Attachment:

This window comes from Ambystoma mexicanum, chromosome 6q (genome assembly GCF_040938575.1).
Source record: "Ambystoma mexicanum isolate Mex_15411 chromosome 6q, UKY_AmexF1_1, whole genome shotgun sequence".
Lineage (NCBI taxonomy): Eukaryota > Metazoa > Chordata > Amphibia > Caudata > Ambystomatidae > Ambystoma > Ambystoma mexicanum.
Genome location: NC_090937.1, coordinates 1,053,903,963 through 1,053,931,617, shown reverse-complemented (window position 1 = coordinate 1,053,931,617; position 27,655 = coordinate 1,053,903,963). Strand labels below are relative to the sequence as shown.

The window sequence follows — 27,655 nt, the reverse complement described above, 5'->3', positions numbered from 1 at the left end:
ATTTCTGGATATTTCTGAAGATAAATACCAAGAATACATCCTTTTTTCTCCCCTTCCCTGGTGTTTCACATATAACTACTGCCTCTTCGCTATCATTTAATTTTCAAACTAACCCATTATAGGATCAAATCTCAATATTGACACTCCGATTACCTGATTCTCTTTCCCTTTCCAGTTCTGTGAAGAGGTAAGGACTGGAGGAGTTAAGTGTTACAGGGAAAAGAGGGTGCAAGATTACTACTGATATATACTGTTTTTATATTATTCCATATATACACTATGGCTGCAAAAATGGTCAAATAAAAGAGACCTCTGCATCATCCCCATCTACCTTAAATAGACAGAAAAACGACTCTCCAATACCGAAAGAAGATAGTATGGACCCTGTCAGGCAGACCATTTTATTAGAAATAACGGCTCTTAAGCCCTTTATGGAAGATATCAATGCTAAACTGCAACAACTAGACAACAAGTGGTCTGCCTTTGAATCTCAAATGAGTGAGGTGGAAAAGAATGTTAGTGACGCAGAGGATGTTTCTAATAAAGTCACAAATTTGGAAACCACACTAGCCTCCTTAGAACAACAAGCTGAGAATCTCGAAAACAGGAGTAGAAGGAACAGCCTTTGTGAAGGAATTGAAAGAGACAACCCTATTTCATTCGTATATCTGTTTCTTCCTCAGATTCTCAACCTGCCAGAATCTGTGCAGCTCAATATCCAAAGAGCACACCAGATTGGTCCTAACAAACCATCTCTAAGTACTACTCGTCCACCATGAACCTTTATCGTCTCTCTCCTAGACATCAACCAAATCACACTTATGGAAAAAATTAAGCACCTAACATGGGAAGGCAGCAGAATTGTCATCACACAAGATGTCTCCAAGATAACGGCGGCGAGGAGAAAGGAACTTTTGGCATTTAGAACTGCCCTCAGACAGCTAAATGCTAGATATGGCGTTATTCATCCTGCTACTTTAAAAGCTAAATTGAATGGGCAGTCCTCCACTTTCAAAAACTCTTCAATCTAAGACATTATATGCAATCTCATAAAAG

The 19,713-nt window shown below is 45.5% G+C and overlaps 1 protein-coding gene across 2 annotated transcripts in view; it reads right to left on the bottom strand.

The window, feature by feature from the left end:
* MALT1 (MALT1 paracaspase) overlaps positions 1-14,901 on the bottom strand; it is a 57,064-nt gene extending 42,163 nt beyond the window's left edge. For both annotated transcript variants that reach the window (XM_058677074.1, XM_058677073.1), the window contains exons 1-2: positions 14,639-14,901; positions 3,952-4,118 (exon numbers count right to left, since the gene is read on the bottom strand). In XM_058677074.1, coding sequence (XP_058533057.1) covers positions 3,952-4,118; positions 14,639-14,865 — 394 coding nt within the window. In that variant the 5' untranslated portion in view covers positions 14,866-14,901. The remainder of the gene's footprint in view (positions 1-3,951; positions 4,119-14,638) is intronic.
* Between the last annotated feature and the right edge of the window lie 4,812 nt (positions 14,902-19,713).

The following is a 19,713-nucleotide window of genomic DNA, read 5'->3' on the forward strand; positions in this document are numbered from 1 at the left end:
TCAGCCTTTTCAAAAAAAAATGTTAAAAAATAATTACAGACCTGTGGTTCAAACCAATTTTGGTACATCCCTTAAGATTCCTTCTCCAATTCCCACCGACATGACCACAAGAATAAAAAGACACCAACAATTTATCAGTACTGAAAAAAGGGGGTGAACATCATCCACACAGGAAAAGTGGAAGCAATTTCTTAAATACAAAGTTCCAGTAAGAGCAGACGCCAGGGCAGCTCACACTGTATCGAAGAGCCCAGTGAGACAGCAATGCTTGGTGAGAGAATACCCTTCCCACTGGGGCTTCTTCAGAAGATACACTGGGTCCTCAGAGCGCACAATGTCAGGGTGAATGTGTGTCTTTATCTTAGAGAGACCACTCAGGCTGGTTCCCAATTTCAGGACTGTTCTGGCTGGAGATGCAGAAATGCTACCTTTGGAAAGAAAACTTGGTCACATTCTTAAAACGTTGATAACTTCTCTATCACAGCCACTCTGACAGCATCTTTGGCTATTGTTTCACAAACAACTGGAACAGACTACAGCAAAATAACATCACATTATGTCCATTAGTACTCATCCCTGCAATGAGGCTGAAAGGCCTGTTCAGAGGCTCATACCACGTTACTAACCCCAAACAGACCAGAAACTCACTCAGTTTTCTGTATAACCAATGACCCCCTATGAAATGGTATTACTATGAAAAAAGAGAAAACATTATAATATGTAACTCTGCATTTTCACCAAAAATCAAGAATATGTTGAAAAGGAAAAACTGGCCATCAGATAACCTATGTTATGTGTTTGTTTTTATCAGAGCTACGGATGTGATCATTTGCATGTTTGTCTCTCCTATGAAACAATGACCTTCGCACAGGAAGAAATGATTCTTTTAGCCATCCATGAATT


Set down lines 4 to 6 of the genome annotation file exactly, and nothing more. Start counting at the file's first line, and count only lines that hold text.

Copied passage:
Genome location: NC_090937.1, coordinates 1,053,903,963 through 1,053,931,617, shown reverse-complemented (window position 1 = coordinate 1,053,931,617; position 27,655 = coordinate 1,053,903,963). Strand labels below are relative to the sequence as shown.

The window sequence follows — 27,655 nt, the reverse complement described above, 5'->3', positions numbered from 1 at the left end:
ATTTCTGGATATTTCTGAAGATAAATACCAAGAATACATCCTTTTTTCTCCCCTTCCCTGGTGTTTCACATATAACTACTGCCTCTTCGCTATCATTTAATTTTCAAACTAACCCATTATAGGATCAAATCTCAATATTGACACTCCGATTACCTGATTCTCTTTCCCTTTCCAGTTCTGTGAAGAGGTAAGGACTGGAGGAGTTAAGTGTTACAGGGAAAAGAGGGTGCAAGATTACTACTGATATATACTGTTTTTATATTATTCCATATATACACTATGGCTGCAAAAATGGTCAAATAAAAGAGACCTCTGCATCATCCCCATCTACCTTAAATAGACAGAAAAACGACTCTCCAATACCGAAAGAAGATAGTATGGACCCTGTCAGGCAGACCATTTTATTAGAAATAACGGCTCTTAAGCCCTTTATGGAAGATATCAATGCTAAACTGCAACAACTAGACAACAAGTGGTCTGCCTTTGAATCTCAAATGAGTGAGGTGGAAAAGAATGTTAGTGACGCAGAGGATGTTTCTAATAAAGTCACAAATTTGGAAACCACACTAGCCTCCTTAGAACAACAAGCTGAGAATCTCGAAAACAGGAGTAGAAGGAACAGCCTTTGTGAAGGAATTGAAAGAGACAACCCTATTTCATTCGTATATCTGTTTCTTCCTCAGATTCTCAACCTGCCAGAATCTGTGCAGCTCAATATCCAAAGAGCACACCAGATTGGTCCTAACAAACCATCTCTAAGTACTACTCGTCCACCATGAACCTTTATCGTCTCTCTCCTAGACATCAACCAAATCACACTTATGGAAAAAATTAAGCACCTAACATGGGAAGGCAGCAGAATTGTCATCACACAAGATGTCTCCAAGATAACGGCGGCGAGGAGAAAGGAACTTTTGGCATTTAGAACTGCCCTCAGACAGCTAAATGCTAGATATGGCGTTATTCATCCTGCTACTTTAAAAGCTAAATTGAATGGGCAGTCCTCCACTTTCAAAAACTCTTCAATCTAAGACATTATATGCAATCTCATAAAAG